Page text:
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8 changes you need to know about the Highway Code

Changes will be made to The Highway Code from Saturday 29 January 2022, following a review of the Highway Code last year, with the aim to improve road safety for people walking, cycling and riding horses.

The review was followed by a public consultation, which ran from July to October 2020, and received more than 20,000 responses from members of the public, businesses and organisations. Most of the people who responded were in favour of the changes.

Eight changes come into force Saturday 29th January 2022, which are:

1 – Hierarchy of road users

The hierarchy of road users is found in the introduction section of the Highway Code and is used to rank which road users are most at risk in the event of a collision – users most at risk are placed higher in the list.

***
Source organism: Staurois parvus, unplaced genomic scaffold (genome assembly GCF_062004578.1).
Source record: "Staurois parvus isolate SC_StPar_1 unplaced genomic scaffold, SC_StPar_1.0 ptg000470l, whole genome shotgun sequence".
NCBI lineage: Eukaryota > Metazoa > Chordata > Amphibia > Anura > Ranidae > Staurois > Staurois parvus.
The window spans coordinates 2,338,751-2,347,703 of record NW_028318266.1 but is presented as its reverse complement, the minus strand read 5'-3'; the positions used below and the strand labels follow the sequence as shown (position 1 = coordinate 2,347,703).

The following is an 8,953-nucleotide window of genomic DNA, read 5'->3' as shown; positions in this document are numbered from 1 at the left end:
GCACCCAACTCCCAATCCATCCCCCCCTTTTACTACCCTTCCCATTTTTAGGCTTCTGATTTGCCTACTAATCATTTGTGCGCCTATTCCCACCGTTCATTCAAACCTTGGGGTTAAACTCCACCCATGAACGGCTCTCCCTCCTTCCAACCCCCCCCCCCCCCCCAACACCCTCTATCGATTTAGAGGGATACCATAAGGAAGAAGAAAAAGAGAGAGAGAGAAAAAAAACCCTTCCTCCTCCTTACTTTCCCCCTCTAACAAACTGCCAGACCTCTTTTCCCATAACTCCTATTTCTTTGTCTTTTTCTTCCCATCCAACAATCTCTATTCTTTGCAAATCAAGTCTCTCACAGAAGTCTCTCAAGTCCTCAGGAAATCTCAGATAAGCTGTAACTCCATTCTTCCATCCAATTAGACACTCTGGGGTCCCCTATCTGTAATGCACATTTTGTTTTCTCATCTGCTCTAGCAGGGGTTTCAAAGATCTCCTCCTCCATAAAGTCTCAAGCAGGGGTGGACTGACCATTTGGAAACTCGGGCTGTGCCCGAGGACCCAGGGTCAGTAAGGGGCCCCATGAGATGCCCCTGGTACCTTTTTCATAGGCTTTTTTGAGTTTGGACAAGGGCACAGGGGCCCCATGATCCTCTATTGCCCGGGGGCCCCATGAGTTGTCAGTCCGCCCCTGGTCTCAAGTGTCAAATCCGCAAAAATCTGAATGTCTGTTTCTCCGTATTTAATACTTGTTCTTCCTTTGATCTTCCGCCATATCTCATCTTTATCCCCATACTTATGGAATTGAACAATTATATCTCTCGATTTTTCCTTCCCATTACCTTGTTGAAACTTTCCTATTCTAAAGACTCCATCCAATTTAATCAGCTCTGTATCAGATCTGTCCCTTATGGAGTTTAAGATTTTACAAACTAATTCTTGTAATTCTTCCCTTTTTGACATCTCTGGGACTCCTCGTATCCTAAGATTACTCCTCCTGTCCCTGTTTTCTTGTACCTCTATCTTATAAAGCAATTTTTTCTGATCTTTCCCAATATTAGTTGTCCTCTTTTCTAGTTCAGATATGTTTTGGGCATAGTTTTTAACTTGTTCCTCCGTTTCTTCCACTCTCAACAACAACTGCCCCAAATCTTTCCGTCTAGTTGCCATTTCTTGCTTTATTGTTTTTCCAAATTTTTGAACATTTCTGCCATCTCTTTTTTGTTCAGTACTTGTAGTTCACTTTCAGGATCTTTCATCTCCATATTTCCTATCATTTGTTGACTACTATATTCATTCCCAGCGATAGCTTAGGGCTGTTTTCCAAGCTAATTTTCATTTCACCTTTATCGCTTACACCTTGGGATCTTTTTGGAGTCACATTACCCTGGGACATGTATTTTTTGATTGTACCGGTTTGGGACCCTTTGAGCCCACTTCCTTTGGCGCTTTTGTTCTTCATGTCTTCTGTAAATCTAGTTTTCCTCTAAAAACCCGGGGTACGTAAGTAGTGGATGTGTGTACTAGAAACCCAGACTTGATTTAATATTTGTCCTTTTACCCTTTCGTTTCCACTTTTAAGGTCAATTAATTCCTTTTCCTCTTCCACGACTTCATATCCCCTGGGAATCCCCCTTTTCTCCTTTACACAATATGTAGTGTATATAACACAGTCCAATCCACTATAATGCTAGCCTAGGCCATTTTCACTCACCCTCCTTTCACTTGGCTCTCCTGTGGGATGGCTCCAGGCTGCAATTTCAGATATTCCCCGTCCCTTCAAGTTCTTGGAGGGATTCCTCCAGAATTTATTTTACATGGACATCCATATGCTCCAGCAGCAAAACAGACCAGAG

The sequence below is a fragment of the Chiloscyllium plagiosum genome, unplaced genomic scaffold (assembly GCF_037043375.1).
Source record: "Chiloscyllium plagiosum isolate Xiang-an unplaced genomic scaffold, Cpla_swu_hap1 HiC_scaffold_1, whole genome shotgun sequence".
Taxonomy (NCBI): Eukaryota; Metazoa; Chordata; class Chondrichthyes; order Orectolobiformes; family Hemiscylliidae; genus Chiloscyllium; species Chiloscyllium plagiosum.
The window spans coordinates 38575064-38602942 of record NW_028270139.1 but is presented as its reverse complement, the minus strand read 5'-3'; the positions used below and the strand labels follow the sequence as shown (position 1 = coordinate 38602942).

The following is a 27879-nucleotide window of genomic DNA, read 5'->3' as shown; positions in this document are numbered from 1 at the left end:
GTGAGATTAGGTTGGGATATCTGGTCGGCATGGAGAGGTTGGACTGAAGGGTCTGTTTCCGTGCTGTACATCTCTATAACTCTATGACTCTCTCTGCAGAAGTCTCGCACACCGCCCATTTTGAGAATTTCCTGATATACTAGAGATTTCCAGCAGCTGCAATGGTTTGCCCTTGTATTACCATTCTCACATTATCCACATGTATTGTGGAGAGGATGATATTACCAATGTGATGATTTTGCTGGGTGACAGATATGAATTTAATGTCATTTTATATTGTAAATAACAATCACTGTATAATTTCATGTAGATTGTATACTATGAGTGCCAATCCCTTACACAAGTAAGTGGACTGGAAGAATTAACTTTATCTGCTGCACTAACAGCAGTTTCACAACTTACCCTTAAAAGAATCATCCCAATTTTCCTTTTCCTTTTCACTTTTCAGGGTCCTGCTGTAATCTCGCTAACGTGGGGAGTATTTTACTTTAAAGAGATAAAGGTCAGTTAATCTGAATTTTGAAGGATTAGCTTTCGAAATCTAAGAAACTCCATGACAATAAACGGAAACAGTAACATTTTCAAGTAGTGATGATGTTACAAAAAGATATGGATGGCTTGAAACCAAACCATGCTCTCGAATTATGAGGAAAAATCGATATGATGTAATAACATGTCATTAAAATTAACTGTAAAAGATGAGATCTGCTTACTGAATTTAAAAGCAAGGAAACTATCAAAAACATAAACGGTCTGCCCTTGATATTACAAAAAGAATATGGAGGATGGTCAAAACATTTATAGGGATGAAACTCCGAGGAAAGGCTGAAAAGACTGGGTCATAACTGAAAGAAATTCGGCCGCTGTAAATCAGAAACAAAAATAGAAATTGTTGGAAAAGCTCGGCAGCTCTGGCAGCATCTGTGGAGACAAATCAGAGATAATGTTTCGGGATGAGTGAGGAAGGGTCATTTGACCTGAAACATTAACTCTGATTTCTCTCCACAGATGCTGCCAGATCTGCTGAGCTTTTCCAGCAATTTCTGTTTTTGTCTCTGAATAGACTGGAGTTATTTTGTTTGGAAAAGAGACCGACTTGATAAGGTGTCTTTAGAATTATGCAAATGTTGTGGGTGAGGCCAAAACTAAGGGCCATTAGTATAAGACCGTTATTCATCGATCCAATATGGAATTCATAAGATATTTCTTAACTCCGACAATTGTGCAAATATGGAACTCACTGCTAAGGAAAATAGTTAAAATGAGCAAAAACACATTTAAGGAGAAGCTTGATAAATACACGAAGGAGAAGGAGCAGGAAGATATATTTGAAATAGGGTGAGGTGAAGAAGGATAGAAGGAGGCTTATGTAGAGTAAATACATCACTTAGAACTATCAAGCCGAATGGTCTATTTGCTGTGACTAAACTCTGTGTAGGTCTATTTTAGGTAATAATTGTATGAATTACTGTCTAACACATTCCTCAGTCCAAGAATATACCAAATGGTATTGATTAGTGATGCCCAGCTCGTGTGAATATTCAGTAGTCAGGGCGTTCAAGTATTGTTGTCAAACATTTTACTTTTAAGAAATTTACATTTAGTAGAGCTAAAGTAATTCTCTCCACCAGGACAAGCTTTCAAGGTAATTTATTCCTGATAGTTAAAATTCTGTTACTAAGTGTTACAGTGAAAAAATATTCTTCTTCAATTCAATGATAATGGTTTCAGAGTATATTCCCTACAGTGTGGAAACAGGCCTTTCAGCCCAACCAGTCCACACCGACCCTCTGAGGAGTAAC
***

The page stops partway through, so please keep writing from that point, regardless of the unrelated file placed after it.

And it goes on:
This new hierarchy encourages mutual respect and consideration of others, to help keep all road users safe and, despite what some critics have suggested, doesn’t mean that pedestrians, cyclists and horse riders are prioritised in every situation.

2 – Pedestrians crossing the road at junctions

Under the updated code, when pedestrians are waiting to cross at a junction, other traffic should give way. Road users should also give way when pedestrians have already started to cross a road and when at a zebra or parallel crossing.

3 – Walking, cycling and riding in shared spaces

Cyclist and horse riders should respect the safety of pedestrians and should not pass them closely, or at high speed, when in shared public spaces.

Specifically for people cycling, cyclists should remember to slow down when passing walkers, those riding a horse or driving a horse-drawn vehicle and not to pass a horse on the horse’s left. In addition, to let pedestrians know they are near (for example, by ringing their bell) and to remember pedestrians may be deaf, blind or partially sighted.

4 – Positioning in the road when cycling